Russia's most famous chemist and formulator of the Periodic Table, died 100 years ago. In this article, the first of two to celebrate the legacy of Dmitri Mendeleev, we look at his life and work.  

In Short
  • Mendeleev spent years collecting data on elements, which he wrote down on separate cards
  • When he laid the data out in order of increasing weight he saw an emerging pattern of repeated properties

Dmitri Ivanovich Mendeleev the youngest of 14 children was born at Tobolsk, Siberia, 500 miles east of the Ural mountains, on 27 January 1834 (OS*). A double disaster struck the family of teenager Dmitri. First his father, headmaster and literature teacher at a local secondary school, died and then the glassworks owned by his mother Maria burnt down. 

Dmitri's mother, however, was an ambitious woman of strong character, and recognising the academic ability of her youngest made his education her priority. In 1849 she took him and two siblings first to Moscow, where Dmitri was refused entry to the college because he was Siberian, and then on to St Petersburg, the capital of Czarist Russia, where she secured a place for him at the pedagogical college where her husband had trained.  

Within a year of arriving in St Petersburg Maria died. Dmitri cherished her memory and later dedicated his doctorial research to her: 

'conducting a factory, she educated me by her own word, she instructed by example, corrected with love, and to give me the cause of science she left Siberia with me, spending thus her last resources and strength. When dieing she said 'Be careful of illusion; work, search for divine and scientific truth'.  

As a young student, Dmitri suffered poor health, possibly tuberculosis, and was unable to attend some of his course. Nevertheless, he was awarded a gold medal at the end for finishing top of the class.  

In 1855, at the age of 21, he took a post as a science teacher at Simferopol School on the Crimean peninsula which had a warmer and healthier climate than elsewhere in Russia. However, within a week of his arrival, nearby British landings signalled the onset of the Crimean war, and the school closed. He was transferred to another school, further north, in Odessa, where he decided university research and not school teaching would be his future. 

Mendeleev's name on a list outside the Simferopol Schoo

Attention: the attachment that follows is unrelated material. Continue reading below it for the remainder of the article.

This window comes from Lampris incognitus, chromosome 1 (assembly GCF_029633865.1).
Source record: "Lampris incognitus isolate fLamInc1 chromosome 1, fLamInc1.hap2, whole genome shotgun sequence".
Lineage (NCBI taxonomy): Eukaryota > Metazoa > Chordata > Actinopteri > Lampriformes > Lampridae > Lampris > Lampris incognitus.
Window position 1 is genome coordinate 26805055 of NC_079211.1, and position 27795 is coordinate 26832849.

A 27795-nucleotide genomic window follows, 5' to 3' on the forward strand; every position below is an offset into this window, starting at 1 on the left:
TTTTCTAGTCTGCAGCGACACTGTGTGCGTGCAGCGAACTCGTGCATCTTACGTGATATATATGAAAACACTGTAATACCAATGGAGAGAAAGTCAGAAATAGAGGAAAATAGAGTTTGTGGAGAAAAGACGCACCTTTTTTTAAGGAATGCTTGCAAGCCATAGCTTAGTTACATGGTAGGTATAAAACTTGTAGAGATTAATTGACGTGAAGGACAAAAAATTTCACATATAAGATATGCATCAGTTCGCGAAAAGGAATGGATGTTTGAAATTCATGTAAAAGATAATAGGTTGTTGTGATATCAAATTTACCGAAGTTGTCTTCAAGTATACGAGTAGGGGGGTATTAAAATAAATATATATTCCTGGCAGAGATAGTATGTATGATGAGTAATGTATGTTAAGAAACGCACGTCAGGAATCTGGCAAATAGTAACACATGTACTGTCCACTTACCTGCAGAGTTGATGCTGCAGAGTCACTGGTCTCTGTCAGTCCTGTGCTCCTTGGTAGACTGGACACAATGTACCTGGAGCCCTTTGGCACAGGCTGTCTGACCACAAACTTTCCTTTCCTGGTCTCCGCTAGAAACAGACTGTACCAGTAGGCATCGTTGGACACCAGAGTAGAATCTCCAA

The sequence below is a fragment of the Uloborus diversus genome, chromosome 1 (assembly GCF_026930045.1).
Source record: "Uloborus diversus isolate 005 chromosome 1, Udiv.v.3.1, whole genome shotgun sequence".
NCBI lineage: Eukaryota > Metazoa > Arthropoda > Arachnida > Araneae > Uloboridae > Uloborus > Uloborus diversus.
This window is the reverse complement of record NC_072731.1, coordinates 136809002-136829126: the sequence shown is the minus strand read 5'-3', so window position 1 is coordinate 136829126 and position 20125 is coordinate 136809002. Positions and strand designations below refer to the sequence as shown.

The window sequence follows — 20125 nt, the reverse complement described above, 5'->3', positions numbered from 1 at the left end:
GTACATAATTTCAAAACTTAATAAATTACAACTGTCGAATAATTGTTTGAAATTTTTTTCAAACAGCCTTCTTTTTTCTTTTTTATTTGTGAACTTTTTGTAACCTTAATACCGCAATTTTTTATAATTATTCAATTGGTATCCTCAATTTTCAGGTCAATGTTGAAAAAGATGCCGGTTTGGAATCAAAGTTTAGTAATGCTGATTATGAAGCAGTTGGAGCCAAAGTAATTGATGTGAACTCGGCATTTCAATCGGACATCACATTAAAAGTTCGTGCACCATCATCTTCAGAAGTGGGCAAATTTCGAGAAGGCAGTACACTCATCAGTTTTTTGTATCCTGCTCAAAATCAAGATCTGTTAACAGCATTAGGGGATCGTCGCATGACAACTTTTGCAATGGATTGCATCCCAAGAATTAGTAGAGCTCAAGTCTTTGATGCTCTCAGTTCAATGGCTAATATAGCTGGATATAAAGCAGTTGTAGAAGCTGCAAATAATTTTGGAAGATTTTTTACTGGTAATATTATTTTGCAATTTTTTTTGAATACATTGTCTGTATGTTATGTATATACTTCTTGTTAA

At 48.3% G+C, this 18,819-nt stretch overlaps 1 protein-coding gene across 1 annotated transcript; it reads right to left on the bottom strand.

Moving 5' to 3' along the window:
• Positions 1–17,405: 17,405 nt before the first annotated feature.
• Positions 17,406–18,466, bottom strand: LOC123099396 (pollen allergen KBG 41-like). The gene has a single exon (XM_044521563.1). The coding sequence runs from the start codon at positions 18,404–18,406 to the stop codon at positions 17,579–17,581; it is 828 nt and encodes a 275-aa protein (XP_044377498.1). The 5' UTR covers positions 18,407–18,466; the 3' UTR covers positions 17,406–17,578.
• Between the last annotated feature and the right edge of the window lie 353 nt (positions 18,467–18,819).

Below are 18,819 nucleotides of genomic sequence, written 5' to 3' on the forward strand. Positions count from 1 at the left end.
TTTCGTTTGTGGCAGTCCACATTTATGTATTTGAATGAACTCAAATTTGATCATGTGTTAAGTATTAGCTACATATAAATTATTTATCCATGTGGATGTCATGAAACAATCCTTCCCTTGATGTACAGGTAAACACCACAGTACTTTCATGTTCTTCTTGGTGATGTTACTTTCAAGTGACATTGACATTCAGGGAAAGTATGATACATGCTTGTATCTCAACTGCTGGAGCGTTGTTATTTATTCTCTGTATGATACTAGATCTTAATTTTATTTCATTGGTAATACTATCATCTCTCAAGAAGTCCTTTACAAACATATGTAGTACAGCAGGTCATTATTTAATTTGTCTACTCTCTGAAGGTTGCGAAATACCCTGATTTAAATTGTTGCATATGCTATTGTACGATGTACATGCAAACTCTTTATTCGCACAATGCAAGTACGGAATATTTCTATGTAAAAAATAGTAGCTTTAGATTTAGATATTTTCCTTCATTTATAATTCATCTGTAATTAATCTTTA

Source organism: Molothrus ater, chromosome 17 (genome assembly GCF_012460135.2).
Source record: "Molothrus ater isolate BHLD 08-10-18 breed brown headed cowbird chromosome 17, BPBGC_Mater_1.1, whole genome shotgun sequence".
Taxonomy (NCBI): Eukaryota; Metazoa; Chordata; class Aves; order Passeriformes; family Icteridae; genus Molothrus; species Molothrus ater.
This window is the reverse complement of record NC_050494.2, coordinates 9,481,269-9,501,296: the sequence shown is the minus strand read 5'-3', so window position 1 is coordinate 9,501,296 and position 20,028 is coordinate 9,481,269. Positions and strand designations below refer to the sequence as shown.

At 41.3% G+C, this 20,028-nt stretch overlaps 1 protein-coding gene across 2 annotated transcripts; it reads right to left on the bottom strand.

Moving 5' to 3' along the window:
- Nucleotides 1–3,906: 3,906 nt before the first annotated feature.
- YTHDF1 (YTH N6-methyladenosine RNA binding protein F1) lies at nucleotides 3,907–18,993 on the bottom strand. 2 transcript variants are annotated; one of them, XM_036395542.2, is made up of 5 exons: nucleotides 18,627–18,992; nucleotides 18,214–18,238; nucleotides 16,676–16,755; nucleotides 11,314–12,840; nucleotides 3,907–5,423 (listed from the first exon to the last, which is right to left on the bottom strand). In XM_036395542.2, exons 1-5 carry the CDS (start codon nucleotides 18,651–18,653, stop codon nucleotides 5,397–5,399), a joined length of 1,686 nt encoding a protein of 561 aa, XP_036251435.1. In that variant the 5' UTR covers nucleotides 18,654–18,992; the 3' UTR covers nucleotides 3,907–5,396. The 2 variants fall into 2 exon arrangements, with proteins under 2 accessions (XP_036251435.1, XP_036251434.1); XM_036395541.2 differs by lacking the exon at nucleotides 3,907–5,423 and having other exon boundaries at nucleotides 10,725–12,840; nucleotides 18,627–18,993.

Source: Gordon Woods

Mendeleev's name is on a list of famous people who worked at the Simferopol School, Crimera

Early influences 

After two years' doctoral research on the interaction of alcohols with water at St Petersburg University (1856-58), the Russian authorities awarded Mendeleev a scholarship to study in Paris under Henri Regnault and in Heidelberg under Robert Bunsen. Under the guidance of Regnault, he spent much time collecting information and making measurements on gases, and with Bunsen he learnt new techniques, notably spectroscopy. He accumulated enormous amounts of data about substances, which he would later try to organise and rationalise. In 1860, together with fellow Russian chemist Alexander Borodin, better known now as a composer, he attended the world's first international chemistry congress at Karlsruhe.1 (Among the delegates were Gay-Lussac, Faraday, Berzelius, Kekulé, Cannizzaro, Odling, Wurtz, Dumas and Fehling.) At this time there was confusion about atomic weights - chemists could not agree whether oxygen, for example, was eight or 16. This confusion centred on the uncertainty surrounding chemical formulae - was water H2O or OH? After the conference Stanislao Cannizzaro, acknowledging the work of fellow Italian Amedeo Avogadro on chemical formulae and valency, produced the most accurate list of atomic weights then known. This work would later prove to be essential to Mendeleev in recognising periodicity.  

Back at St Petersburg

A room at St Petersburg University used by Mendeleev

Source: Gordon Woods

A room at St Petersburg University used by Mendeleev

Mendeleev returned to St Petersburg University, initially as a professor of chemistry in the technological section. Pressurised by his sister, he married Feosva Leshchevayi, six years his senior, and together they had a son Vladimir and daughter Olga. But Mendeleev was a workaholic, his science always came before his marriage, and his wife lived mainly alone with the children at an estate near Moscow, some 400 miles away.